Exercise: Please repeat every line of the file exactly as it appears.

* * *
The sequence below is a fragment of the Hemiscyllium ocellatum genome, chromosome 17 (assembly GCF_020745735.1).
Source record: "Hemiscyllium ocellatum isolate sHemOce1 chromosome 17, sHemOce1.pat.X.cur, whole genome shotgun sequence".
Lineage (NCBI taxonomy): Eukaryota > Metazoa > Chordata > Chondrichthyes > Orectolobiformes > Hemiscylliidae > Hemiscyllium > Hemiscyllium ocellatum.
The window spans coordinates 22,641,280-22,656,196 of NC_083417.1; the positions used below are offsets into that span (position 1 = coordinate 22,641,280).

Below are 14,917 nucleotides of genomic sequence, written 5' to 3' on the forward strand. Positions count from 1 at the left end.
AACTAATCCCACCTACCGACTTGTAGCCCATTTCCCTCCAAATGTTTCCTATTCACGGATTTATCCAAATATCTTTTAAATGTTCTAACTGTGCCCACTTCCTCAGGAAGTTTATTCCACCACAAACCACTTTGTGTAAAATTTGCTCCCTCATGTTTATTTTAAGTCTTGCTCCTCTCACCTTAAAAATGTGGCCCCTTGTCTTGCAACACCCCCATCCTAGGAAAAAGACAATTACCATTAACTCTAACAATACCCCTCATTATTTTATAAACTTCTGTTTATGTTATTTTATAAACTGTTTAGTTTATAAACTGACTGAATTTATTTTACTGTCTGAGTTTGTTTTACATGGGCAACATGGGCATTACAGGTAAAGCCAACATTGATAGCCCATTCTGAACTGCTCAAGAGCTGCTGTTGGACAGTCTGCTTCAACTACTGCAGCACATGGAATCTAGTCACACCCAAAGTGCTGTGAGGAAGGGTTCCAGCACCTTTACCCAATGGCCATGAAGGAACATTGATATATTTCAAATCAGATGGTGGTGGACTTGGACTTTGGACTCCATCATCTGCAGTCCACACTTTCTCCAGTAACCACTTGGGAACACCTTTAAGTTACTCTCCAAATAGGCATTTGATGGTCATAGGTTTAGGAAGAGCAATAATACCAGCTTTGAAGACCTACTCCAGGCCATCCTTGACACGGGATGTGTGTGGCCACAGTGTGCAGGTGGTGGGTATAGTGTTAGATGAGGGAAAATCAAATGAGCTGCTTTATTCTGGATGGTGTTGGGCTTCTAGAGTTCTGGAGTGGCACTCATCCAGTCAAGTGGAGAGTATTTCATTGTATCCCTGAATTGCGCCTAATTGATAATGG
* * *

The sequence below is a fragment of the Hemiscyllium ocellatum genome, chromosome 17 (assembly GCF_020745735.1).
Source record: "Hemiscyllium ocellatum isolate sHemOce1 chromosome 17, sHemOce1.pat.X.cur, whole genome shotgun sequence".
Lineage (NCBI taxonomy): Eukaryota > Metazoa > Chordata > Chondrichthyes > Orectolobiformes > Hemiscylliidae > Hemiscyllium > Hemiscyllium ocellatum.
The window spans coordinates 22,641,280-22,656,196 of NC_083417.1; the positions used below are offsets into that span (position 1 = coordinate 22,641,280).

Below are 14,917 nucleotides of genomic sequence, written 5' to 3' on the forward strand. Positions count from 1 at the left end.
AACTAATCCCACCTACCGACTTGTAGCCCATTTCCCTCCAAATGTTTCCTATTCACGGATTTATCCAAATATCTTTTAAATGTTCTAACTGTGCCCACTTCCTCAGGAAGTTTATTCCACCACAAACCACTTTGTGTAAAATTTGCTCCCTCATGTTTATTTTAAGTCTTGCTCCTCTCACCTTAAAAATGTGGCCCCTTGTCTTGCAACACCCCCATCCTAGGAAAAAGACAATTACCATTAACTCTAACAATACCCCTCATTATTTTATAAACTTCTGTTTATGTTATTTTATAAACTGTTTAGTTTATAAACTGACTGAATTTATTTTACTGTCTGAGTTTGTTTTACATGGGCAACATGGGCATTACAGGTAAAGCCAACATTGATAGCCCATTCTGAACTGCTCAAGAGCTGCTGTTGGACAGTCTGCTTCAACTACTGCAGCACATGGAATCTAGTCACACCCAAAGTGCTGTGAGGAAGGGTTCCAGCACCTTTACCCAATGGCCATGAAGGAACATTGATATATTTCAAATCAGATGGTGGTGGACTTGGACTTTGGACTCCATCATCTGCAGTCCACACTTTCTCCAGTAACCACTTGGGAACACCTTTAAGTTACTCTCCAAATAGGCATTTGATGGTCATAGGTTTAGGAAGAGCAATAATACCAGCTTTGAAGACCTACTCCAGGCCATCCTTGACACGGGATGTGTGTGGCCACAGTGTGCAGGTGGTGGGTATAGTGTTAGATGAGGGAAAATCAAATGAGCTGCTTTATTCTGGATGGTGTTGGGCTTCTAGAGTTCTGGAGTGGCACTCATCCAGTCAAGTGGAGAGTATTTCATTGTATCCCTGAATTGCGCCTAATTGATAATGG